In the chart, output growth is measured by the change in the average level of output for the year compared to the average level of output in the previous year. Import growth is measured by the total volume of manufactured goods (capital goods, industrial supplies and materials, automotive vehicles, engines, and parts, and durable and non‐durable consumer goods) imported in that year compared to the volume imported the previous year. The chart illustrates that the more we import, the more we make ourselves; the more we make, the more we import. Essentially, years fall into one of two categories: high‐import, high‐output years, or low‐import, low‐output years. During the late 1980s and early 1990s, as the U.S. economy slowed, the growth of both manufacturing imports and output slowed. As the expansion of the 1990s gained steam, growth of imports and output accelerated. Then the recession of 2001 and the slow recovery in 2002 saw imports and output slide down the scale together. If the trade critics were right, the recent plunge in import growth should have stimulated an increase in domestic output as U.S. factories sought to fill the gap left by the missing imports. According to the EPI model, in other words, the relation should be negative and the trend line should slope downward and not upward. Once again, reality intrudes on the protectionist story. There is no basis, in theory or experience, for the persistent allegation that trade deficits, and more specifically imports, mean fewer jobs in the U.S. economy. The reality is more nearly the opposite. As a reflection of continued domestic demand and the desire of foreign investors to acquire U.S. assets, large trade deficits are typically associated with more output and more jobs. In America today, trade and prosperity are a package deal. The more we trade, the more we prosper, and the more we prosper, the more we trade. By seeking to curb imports of manufactured goods, opponents of trade will only undermine the ability of the U.S. economy to expand output and create jobs.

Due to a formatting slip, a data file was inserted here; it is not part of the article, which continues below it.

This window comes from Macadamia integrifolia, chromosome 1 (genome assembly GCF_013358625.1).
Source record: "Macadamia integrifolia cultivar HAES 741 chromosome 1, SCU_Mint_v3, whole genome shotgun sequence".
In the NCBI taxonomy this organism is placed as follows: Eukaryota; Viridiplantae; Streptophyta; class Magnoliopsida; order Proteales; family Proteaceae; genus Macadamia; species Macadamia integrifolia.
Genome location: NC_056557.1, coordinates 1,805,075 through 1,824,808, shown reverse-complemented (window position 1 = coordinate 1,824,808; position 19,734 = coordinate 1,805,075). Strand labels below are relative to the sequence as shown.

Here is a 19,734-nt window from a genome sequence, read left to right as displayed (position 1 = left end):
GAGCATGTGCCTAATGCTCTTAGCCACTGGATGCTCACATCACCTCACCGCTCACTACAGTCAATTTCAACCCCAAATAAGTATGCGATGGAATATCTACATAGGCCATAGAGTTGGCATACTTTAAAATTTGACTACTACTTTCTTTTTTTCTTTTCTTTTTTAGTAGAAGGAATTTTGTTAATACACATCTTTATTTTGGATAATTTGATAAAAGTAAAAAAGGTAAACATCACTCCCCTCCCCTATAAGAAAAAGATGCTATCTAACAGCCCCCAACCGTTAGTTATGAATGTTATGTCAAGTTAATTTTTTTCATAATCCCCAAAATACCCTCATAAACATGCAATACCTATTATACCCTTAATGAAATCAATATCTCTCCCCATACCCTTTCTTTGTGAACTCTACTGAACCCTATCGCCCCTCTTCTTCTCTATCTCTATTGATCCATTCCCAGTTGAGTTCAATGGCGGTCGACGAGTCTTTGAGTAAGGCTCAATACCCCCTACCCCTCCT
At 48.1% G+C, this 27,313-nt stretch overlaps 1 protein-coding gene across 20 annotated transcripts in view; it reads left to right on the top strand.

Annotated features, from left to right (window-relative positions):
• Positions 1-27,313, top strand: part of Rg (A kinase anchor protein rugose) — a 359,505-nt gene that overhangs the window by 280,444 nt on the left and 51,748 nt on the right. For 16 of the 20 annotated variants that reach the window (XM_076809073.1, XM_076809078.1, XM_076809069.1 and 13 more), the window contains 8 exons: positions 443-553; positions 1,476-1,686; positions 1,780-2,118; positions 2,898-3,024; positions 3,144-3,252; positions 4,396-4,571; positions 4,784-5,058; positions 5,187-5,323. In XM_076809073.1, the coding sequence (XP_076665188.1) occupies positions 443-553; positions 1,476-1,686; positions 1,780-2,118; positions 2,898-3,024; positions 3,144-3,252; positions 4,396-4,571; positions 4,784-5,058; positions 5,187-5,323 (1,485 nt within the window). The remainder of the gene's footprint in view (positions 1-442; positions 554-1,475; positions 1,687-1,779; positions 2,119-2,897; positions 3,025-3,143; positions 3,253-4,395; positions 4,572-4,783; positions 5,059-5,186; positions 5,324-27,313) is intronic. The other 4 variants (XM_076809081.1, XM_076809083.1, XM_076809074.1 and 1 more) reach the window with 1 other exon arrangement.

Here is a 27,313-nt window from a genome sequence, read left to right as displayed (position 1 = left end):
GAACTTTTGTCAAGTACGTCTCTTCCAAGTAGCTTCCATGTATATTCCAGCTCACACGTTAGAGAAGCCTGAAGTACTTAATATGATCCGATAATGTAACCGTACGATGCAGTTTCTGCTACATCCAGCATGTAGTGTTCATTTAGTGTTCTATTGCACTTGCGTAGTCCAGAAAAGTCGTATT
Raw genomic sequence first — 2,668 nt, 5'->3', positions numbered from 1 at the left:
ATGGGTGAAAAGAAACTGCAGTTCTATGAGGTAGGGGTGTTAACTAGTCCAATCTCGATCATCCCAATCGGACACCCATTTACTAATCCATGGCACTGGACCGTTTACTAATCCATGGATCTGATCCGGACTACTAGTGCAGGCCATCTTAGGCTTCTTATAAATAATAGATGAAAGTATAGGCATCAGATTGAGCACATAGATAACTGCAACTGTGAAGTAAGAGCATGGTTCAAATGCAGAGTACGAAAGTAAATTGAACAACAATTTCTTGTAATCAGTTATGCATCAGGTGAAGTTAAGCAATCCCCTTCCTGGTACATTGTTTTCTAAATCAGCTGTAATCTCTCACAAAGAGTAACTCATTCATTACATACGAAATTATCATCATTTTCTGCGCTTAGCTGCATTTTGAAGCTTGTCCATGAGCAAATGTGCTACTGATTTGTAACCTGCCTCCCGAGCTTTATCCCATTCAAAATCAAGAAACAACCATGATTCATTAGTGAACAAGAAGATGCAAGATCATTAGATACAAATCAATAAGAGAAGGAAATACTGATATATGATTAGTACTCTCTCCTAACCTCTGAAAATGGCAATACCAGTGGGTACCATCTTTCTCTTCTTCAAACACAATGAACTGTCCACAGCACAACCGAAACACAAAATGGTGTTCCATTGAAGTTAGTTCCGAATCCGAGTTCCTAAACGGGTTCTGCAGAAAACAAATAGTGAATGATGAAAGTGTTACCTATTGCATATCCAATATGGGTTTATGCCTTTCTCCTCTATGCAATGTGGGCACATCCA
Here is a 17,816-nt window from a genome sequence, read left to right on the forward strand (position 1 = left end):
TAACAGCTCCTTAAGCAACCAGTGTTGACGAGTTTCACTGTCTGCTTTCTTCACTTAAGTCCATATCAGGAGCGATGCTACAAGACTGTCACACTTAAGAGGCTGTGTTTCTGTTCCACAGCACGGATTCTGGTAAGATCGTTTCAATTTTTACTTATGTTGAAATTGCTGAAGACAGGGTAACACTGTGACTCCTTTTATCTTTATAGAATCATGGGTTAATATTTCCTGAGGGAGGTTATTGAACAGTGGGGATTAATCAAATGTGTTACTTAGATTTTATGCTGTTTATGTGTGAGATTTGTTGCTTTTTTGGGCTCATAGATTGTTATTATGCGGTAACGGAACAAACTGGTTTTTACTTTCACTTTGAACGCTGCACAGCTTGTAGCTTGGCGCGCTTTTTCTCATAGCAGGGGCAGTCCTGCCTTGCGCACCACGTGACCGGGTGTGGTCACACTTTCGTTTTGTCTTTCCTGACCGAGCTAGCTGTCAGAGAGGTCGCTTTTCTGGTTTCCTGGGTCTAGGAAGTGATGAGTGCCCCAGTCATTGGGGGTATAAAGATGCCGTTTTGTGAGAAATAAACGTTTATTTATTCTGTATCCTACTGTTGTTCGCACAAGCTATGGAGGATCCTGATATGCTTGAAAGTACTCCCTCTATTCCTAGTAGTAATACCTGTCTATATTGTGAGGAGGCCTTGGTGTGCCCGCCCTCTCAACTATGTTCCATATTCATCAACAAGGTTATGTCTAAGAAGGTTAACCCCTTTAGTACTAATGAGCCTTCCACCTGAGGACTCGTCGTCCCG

U.S. Bureau of the Census, “U.S. International Trade in Goods and Services: December 2002,” Report Text, February 20, 2003, p. 3, www.census.gov/indicator/www/ustrade.html.
 Robert E. Scott, “Fast Track to Lost Jobs: Trade Deficits and Manufacturing Decline are the Legacies of NAFTA and the WTO,” Briefing Paper, Economic Policy Institute, October 2001, p. 2. Ibid., p. 1. Total civilian employment rose from 123.1 million in 1994 to 135.2 million in 2000. Council of Economic Advisers (CEA), Economic Report of the President 2003 (Washington: Government Printing Office, February 2003), Table B-36, p. 320. Ibid., Table B-42, p. 326. The Federal Reserve Board’s index of U.S. manufacturing output rose from 83.7 in 1994 to 117.4 in 2000. Ibid., Table B-51, p. 336. Real imports of manufactured goods increased from $541.6 billion in 1994 to $1,105.7 billion in 2000. U.S. Department of Commerce, Bureau of Economic Analysis (BEA), “National Income and Product Account Tables,” Table 4.4. Real Exports and Imports of Goods and Services by Type of Products [Billions of chained (1996) dollars], Revised January 30, 2003, www.bea.doc.gov/bea/dn/nipaweb/SS_Data/Section4All_xls.xls. CEA, Table B-51, p. 336. BEA, Table 4.4.